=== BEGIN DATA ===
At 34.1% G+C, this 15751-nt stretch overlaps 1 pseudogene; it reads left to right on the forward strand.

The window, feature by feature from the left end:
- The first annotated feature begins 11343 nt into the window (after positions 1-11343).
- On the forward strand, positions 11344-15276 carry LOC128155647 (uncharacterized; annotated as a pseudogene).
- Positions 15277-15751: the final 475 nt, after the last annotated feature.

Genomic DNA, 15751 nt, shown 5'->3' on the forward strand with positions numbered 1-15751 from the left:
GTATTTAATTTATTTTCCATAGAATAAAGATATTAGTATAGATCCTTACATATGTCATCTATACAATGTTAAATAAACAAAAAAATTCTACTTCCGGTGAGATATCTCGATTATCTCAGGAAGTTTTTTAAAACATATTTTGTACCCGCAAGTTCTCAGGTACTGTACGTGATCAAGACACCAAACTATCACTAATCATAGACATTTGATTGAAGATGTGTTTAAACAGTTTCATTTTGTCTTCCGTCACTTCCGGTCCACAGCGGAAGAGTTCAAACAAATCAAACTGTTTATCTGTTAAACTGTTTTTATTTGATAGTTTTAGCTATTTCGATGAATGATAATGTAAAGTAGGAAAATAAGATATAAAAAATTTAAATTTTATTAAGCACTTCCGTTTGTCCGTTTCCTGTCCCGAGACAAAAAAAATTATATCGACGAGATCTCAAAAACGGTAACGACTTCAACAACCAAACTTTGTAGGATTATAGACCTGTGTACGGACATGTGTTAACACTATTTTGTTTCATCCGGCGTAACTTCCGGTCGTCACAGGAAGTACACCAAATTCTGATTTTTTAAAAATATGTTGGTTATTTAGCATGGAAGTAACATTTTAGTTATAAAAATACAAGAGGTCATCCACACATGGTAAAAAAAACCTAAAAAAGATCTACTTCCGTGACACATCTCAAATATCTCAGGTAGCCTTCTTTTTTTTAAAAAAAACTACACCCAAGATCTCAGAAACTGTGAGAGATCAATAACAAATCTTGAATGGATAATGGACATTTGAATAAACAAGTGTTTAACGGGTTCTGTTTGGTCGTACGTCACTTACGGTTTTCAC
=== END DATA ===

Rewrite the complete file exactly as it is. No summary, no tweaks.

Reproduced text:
At 34.1% G+C, this 15751-nt stretch overlaps 1 pseudogene; it reads left to right on the forward strand.

The window, feature by feature from the left end:
- The first annotated feature begins 11343 nt into the window (after positions 1-11343).
- On the forward strand, positions 11344-15276 carry LOC128155647 (uncharacterized; annotated as a pseudogene).
- Positions 15277-15751: the final 475 nt, after the last annotated feature.

Genomic DNA, 15751 nt, shown 5'->3' on the forward strand with positions numbered 1-15751 from the left:
GTATTTAATTTATTTTCCATAGAATAAAGATATTAGTATAGATCCTTACATATGTCATCTATACAATGTTAAATAAACAAAAAAATTCTACTTCCGGTGAGATATCTCGATTATCTCAGGAAGTTTTTTAAAACATATTTTGTACCCGCAAGTTCTCAGGTACTGTACGTGATCAAGACACCAAACTATCACTAATCATAGACATTTGATTGAAGATGTGTTTAAACAGTTTCATTTTGTCTTCCGTCACTTCCGGTCCACAGCGGAAGAGTTCAAACAAATCAAACTGTTTATCTGTTAAACTGTTTTTATTTGATAGTTTTAGCTATTTCGATGAATGATAATGTAAAGTAGGAAAATAAGATATAAAAAATTTAAATTTTATTAAGCACTTCCGTTTGTCCGTTTCCTGTCCCGAGACAAAAAAAATTATATCGACGAGATCTCAAAAACGGTAACGACTTCAACAACCAAACTTTGTAGGATTATAGACCTGTGTACGGACATGTGTTAACACTATTTTGTTTCATCCGGCGTAACTTCCGGTCGTCACAGGAAGTACACCAAATTCTGATTTTTTAAAAATATGTTGGTTATTTAGCATGGAAGTAACATTTTAGTTATAAAAATACAAGAGGTCATCCACACATGGTAAAAAAAACCTAAAAAAGATCTACTTCCGTGACACATCTCAAATATCTCAGGTAGCCTTCTTTTTTTTAAAAAAAACTACACCCAAGATCTCAGAAACTGTGAGAGATCAATAACAAATCTTGAATGGATAATGGACATTTGAATAAACAAGTGTTTAACGGGTTCTGTTTGGTCGTACGTCACTTACGGTTTTCAC